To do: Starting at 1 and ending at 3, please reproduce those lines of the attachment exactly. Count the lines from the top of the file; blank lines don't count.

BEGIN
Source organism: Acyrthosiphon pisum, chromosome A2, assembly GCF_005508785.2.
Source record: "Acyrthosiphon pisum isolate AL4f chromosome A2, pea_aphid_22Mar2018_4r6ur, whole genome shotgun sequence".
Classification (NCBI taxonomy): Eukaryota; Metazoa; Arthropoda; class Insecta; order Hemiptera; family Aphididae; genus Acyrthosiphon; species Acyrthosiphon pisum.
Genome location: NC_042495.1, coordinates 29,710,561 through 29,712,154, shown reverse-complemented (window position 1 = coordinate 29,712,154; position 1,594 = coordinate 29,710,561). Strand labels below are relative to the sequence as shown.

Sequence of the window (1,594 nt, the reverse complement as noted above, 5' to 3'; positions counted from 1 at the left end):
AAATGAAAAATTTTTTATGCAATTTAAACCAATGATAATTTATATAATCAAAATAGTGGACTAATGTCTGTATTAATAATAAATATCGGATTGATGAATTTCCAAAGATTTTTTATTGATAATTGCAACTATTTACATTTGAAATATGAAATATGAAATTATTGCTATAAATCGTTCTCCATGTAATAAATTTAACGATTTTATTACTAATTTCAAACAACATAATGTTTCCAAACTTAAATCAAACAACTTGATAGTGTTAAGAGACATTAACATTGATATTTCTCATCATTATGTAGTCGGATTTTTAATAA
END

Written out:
Source organism: Acyrthosiphon pisum, chromosome A2, assembly GCF_005508785.2.
Source record: "Acyrthosiphon pisum isolate AL4f chromosome A2, pea_aphid_22Mar2018_4r6ur, whole genome shotgun sequence".
Classification (NCBI taxonomy): Eukaryota; Metazoa; Arthropoda; class Insecta; order Hemiptera; family Aphididae; genus Acyrthosiphon; species Acyrthosiphon pisum.